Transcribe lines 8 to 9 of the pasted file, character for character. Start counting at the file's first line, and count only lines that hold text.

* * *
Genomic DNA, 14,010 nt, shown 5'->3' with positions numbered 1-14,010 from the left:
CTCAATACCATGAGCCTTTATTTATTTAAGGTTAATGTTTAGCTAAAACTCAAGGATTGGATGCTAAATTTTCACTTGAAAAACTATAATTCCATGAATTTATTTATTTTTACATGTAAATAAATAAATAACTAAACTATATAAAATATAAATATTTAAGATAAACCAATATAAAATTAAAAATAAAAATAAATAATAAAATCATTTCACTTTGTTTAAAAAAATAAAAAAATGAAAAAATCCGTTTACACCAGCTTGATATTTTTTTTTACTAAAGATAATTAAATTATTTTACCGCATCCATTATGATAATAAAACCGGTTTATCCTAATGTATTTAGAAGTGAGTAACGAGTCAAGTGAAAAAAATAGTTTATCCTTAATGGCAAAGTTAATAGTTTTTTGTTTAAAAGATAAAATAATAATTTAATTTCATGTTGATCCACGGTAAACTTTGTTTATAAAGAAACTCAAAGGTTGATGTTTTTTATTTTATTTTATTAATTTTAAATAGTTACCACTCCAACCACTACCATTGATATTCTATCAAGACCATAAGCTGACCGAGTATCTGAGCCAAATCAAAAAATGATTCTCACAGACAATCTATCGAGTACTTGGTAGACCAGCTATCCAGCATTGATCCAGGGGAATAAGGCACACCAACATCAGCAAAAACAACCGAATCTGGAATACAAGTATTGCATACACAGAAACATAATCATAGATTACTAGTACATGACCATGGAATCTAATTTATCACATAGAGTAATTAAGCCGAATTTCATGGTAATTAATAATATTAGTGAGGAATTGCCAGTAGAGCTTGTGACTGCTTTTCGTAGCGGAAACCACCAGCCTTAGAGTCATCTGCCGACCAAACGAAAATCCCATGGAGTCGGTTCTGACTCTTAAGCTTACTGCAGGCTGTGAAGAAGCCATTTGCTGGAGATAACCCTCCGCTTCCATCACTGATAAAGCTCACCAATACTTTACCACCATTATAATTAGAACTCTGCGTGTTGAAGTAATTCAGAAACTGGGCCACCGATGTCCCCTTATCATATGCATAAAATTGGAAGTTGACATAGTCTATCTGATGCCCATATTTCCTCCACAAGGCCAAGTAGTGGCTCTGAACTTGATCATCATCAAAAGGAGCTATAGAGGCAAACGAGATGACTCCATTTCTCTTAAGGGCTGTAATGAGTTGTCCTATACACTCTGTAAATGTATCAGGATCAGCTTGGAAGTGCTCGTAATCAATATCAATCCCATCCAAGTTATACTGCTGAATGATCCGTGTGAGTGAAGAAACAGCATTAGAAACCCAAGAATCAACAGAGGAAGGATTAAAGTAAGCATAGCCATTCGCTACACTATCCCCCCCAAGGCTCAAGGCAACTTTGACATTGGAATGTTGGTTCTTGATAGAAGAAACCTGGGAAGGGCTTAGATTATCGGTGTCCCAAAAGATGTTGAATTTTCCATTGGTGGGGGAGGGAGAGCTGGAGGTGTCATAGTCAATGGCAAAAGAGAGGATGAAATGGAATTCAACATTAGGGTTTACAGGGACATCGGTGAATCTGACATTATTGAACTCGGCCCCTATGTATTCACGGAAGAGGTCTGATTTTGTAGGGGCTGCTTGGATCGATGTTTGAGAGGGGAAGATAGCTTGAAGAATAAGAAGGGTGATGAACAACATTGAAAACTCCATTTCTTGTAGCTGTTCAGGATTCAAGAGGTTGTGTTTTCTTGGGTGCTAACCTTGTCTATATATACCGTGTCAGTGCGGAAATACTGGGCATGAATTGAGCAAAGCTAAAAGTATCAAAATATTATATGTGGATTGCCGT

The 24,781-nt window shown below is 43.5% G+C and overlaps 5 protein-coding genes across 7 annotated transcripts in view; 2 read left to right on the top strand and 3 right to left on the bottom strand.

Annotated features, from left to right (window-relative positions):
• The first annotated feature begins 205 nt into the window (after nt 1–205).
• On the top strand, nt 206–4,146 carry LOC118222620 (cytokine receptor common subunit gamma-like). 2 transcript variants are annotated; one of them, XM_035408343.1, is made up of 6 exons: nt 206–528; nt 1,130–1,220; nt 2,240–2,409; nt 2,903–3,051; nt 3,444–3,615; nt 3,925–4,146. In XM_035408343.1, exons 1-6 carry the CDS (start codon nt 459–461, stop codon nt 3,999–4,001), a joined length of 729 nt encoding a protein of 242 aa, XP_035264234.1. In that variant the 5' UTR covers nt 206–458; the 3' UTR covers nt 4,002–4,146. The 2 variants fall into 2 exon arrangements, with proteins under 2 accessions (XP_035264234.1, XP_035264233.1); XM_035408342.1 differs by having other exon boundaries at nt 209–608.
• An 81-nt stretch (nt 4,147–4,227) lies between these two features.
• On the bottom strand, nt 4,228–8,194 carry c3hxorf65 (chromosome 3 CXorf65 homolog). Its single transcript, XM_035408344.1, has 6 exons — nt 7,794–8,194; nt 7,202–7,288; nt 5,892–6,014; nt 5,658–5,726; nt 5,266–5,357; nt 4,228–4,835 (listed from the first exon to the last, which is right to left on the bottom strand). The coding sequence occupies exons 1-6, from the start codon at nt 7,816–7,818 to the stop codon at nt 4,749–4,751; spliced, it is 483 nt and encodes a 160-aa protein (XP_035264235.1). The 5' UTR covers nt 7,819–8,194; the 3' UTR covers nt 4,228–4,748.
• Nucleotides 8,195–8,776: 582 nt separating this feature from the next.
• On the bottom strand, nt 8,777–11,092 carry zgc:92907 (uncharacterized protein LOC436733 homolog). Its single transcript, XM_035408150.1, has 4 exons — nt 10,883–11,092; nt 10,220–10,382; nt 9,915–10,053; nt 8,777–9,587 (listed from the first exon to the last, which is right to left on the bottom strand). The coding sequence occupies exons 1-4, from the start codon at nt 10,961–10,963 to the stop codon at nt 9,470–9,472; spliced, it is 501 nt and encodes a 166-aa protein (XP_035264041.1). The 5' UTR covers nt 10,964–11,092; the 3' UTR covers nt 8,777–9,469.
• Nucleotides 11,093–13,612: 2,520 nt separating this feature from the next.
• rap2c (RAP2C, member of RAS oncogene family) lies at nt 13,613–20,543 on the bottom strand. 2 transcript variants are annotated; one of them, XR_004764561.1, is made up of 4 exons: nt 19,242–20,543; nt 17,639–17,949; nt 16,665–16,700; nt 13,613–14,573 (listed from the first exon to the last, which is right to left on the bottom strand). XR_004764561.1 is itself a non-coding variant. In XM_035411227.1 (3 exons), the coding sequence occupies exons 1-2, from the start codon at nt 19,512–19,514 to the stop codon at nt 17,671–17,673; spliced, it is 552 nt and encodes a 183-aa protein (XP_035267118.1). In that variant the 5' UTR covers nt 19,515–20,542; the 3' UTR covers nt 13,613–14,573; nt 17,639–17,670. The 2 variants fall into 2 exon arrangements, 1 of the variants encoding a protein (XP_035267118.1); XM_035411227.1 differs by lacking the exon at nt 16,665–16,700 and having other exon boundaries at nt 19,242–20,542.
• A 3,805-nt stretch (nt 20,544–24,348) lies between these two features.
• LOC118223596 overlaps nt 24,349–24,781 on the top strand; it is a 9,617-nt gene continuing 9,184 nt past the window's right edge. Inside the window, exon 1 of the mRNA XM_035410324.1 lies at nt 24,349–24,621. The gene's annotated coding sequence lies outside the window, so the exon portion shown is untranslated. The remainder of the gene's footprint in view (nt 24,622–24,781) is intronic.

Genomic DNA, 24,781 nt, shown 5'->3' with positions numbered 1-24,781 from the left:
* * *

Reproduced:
• On the bottom strand, nt 4,228–8,194 carry c3hxorf65 (chromosome 3 CXorf65 homolog). Its single transcript, XM_035408344.1, has 6 exons — nt 7,794–8,194; nt 7,202–7,288; nt 5,892–6,014; nt 5,658–5,726; nt 5,266–5,357; nt 4,228–4,835 (listed from the first exon to the last, which is right to left on the bottom strand). The coding sequence occupies exons 1-6, from the start codon at nt 7,816–7,818 to the stop codon at nt 4,749–4,751; spliced, it is 483 nt and encodes a 160-aa protein (XP_035264235.1). The 5' UTR covers nt 7,819–8,194; the 3' UTR covers nt 4,228–4,748.
• Nucleotides 8,195–8,776: 582 nt separating this feature from the next.